Introducing Your Friends to Backpacking
Backpacking is an incredible hobby. You get to see some amazing things that you would never see if you stayed near the car, and it’s not at all unusual to want to share the experience with a close friend or a significant other. However, what seems easy to a seasoned backpacker can seem impossible to a novice. If you aren’t prepared, what you expected to be an exciting trip can turn into a disaster for all involved when you have a novice in tow. Blisters, exhaustion, and constant complaining can ruin a trip and strain a friendship.
Fortunately, it doesn’t have to end this way. With proper planning, you can introduce a novice to the joys of backpacking and still have a great experience. However, there are several steps that you’ll need to take to ensure a smooth trip for everyone. To start, think back to the mistakes that you made when you first started backpacking, and what you learned from those mistakes. Many of these lessons about successful hiking that you learned over time have become conditioned behavior for you by now, things you do without even consciously thinking about them. Since you don’t have to think about these behaviors, it’s easy to forget that other people don’t know any better. This article will help you overcome these obstacles so that you can plan and execute an easy backpacking trip that even a new backpacker will enjoy.
The first step in introducing backpacking to a new hiker is to choose a good route. Choose a trail that’s short-a 4-6 mile overnighter is best. Someone who’s never backpacked before may not be in as good shape as they think they are. Even if your friend loves hiking, he or she may not be conditioned enough for the extra effort involved in backpacking. It takes a lot more energy to hike a trail with a pack on than it does to hike the same trail without a pack. Also, choose a trail with some sort of payoff at the end of it. For example, look for a dramatic waterfall, an expansive view, or an inviting creek. Give your new hiking buddy something to look forward to as they slog along the trail with you.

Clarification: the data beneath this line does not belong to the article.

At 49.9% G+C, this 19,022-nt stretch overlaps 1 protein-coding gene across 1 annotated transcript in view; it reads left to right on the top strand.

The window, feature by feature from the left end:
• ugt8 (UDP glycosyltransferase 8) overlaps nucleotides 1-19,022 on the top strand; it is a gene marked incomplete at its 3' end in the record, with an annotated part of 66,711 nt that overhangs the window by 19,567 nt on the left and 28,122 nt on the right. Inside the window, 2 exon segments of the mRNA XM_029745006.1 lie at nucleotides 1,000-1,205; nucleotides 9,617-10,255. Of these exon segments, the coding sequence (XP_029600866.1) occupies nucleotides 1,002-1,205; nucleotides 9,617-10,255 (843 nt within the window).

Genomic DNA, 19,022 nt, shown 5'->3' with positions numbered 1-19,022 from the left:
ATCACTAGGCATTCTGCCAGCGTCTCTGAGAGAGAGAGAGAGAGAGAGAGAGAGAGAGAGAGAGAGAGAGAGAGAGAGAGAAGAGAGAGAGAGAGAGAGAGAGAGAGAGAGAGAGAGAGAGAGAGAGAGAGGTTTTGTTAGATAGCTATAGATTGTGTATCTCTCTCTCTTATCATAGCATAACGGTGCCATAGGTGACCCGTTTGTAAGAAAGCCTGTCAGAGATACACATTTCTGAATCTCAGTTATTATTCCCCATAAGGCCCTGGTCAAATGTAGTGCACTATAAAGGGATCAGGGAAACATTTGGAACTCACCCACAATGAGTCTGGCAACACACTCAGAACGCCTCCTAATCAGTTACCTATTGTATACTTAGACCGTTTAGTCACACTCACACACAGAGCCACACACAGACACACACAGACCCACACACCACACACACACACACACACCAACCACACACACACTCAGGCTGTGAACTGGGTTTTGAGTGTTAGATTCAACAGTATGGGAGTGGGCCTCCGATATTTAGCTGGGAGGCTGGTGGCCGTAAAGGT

The next step involves dividing up the load. Depending on your friend’s physical condition, you may need to make room in your pack for some of the heavier items. This is another reason to choose a short route-it allows you to be the workhorse without too much discomfort. This is especially true if your friend does not have a frame backpack. If he or she only has a daypack, they should only attempt to carry a change of clothes and possibly some snacks. Everything else goes in your pack!
The final step is the most important: the five point inspection. Yes, your friend is an adult and should be able to take care of themselves. Remember, though, that people who have never gone backpacking before often have no idea how to dress or how to pack. I have taken novices down a short trail that should have been easy, but it quickly became tortuous for all of us. One of the girls was wearing a pair of sandals, the other had brought her entire CD collection and a personal CD player. There is a right time and a wrong time to discover that your friend has no idea what they are doing. The right time is before the trip starts, when you can actually do something about it. The wrong time is 2 miles down the trail, when your friend develops major back pain or a blister the size of a baseball. The five point inspection ensures that you are BOTH prepared for the trip. Here are the five points to inspect: